In the distance, through the shimmering midday heat, I watched as a figure walked toward me, his form wiggling erratically in the haze.  He came slowly, with no sense of urgency, picking what seemed to be a random path as he walked north toward the road.  Over the next ten minutes I watched as he came closer and became more clear: He was overdressed for the heat, wearing dark pants with a long dark grey great cloak, and a low, wide brimmed hat.

"Son... of... a... bitch", I thought to myself purposefully, yet at the same time quietly hissing the words out loud. "What the hell is he doing here?"

A few minutes later he was picking his way through the low wide depression that served as a ditch, and walking up the shoulder of the road.

"Good afternoon, son" the cloaked man said, quite calmly, with no hint of emotion, no flair.

"Why are you here? We don't normally meet like this" I replied. My acknowledgment of him was tacitly understood.

He looked me in the eye, and turned his head slightly. His skin was well tanned, lined with wrinkles, and his stubble was at least a week old, or more. "We have business, you and I, son... Well, something of that fashion, at least."

He knelt down, squatting on his haunches, cupped both hands together and shook them quickly, then just as quickly pushed them forward and separated them, and two dice tumbled to the asphalt. They hopped around for a moment, rolled toward me, and then stopped. Each showed six black dots.

"Boxcars!" He exclaimed, hinting at surprise.

The old man reached forward, picked up the dice, then slowly rose to face me, and handed them to me.

"Hold on to these son, your turn to roll will come soon."

At that moment, I heard the unmistakable blast from the air horn of a semi trailer, and I snapped my head quickly to look to my left. About a hundred yards away I saw the chrome polished grill and diagonal slash of a Volvo tractor-trailer bearing down on me at full speed.  I watched, helpless, and completely unable to move, as the massive rig raced directly toward me, too dumbfounded to even think about screaming as the truck closed the distance to  me, and then hit me full force.




For what seemed an endless time...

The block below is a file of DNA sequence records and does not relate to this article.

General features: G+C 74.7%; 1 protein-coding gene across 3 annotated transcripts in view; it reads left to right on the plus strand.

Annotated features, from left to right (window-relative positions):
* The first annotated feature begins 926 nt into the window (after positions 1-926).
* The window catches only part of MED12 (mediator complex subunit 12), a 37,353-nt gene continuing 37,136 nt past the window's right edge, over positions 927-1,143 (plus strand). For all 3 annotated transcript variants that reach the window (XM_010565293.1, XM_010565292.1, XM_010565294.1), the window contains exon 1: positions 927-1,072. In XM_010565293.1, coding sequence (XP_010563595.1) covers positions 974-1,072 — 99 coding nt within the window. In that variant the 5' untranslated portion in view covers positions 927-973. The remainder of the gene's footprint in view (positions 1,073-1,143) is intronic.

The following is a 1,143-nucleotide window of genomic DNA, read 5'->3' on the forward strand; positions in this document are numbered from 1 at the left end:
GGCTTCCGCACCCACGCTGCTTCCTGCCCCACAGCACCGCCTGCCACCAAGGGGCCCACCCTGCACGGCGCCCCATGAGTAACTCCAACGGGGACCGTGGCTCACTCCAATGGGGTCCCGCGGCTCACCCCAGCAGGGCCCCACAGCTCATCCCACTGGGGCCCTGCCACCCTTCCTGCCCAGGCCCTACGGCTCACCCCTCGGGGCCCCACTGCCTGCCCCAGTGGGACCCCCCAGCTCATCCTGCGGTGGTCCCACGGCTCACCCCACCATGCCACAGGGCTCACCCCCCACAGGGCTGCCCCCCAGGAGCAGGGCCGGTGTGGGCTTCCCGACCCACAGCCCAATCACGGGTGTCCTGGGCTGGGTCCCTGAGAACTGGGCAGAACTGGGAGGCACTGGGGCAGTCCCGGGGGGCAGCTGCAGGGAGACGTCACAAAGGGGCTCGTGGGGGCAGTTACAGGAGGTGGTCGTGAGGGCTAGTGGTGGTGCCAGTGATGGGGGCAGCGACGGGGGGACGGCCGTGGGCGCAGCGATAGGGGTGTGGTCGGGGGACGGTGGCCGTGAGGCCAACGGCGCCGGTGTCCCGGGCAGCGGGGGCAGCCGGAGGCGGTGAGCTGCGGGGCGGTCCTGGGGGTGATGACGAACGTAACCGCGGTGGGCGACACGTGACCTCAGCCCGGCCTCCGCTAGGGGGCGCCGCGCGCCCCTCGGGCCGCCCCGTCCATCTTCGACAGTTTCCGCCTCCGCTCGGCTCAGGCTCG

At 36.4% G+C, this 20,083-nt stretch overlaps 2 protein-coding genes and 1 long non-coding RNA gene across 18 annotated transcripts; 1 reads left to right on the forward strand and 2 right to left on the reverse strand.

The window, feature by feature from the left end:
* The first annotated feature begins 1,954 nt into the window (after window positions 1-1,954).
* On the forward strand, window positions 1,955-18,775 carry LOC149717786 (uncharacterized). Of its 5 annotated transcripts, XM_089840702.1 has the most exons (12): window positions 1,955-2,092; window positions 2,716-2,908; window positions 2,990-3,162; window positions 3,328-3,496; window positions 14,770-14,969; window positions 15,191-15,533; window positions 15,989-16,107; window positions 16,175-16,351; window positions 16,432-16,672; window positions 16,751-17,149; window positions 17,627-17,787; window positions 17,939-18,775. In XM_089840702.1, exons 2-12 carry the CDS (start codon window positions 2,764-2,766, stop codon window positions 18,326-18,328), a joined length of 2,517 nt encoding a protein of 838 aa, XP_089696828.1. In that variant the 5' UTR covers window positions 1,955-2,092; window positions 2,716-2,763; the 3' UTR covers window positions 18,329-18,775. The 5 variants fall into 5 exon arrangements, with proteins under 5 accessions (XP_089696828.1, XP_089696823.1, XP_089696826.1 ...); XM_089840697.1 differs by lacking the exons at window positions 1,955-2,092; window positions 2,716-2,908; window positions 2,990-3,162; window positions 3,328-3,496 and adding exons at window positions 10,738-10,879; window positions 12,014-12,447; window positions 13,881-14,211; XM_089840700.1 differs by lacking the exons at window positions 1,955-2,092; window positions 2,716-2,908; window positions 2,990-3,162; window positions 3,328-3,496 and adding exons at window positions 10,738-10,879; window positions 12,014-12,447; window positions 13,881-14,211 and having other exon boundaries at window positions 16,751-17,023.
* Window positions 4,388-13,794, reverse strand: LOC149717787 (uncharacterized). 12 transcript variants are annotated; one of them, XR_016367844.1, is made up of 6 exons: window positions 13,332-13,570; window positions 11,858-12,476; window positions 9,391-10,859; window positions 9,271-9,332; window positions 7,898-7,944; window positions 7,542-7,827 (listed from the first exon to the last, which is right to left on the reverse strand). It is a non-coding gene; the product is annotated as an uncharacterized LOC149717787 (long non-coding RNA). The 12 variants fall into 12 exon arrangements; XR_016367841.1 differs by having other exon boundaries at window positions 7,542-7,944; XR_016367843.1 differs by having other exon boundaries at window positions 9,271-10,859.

And then out of nothing, all of the tiniest molecules of my being began to find one another, to reassemble, faster, and faster, coalescing again into a form, the same form they had taken seemingly ages ago.

Then, within only an instant, there was light, dazzling in its multi coloured brilliance, and sound, a cacophony of horns, strings and other instruments, and heat, soothing, penetrating warmth.

I was standing again on the road facing the old man, the horn of the semi trailer still blasting full strength, it's pitch now taking a more muted, minor tone. I glanced to the right, and saw the back end of the trailer now racing away from me. No time at all had passed.

I looked at the old man, he was still standing in front of me, not particularly surprised, or distressed.

"Looks like its your turn now" he said.

"Wait, that bastard, shouldn't he have stopped?" I replied, interestingly far more incredulous that the semi driver had failed to stop after hitting me, rather than my entire form being vapourized, then virtually instantly reassembled out of ether.  I looked at the man, he was waiting, patiently, I knew what to do. Getting down on one knee, I shook the dice in two hands briefly, then tossed them forward. The tumbled near to his boots, and stopped.

"A pair of fours" the old man announced, solemnly "That's an eighter from Decatur"

"What the fuck is that supposed to mean?" I asked

"It's a roll of eight the hard way, just one of a number of random outcomes when you roll two dice, son... It has more meaning than that now... It looks like he might just get lucky."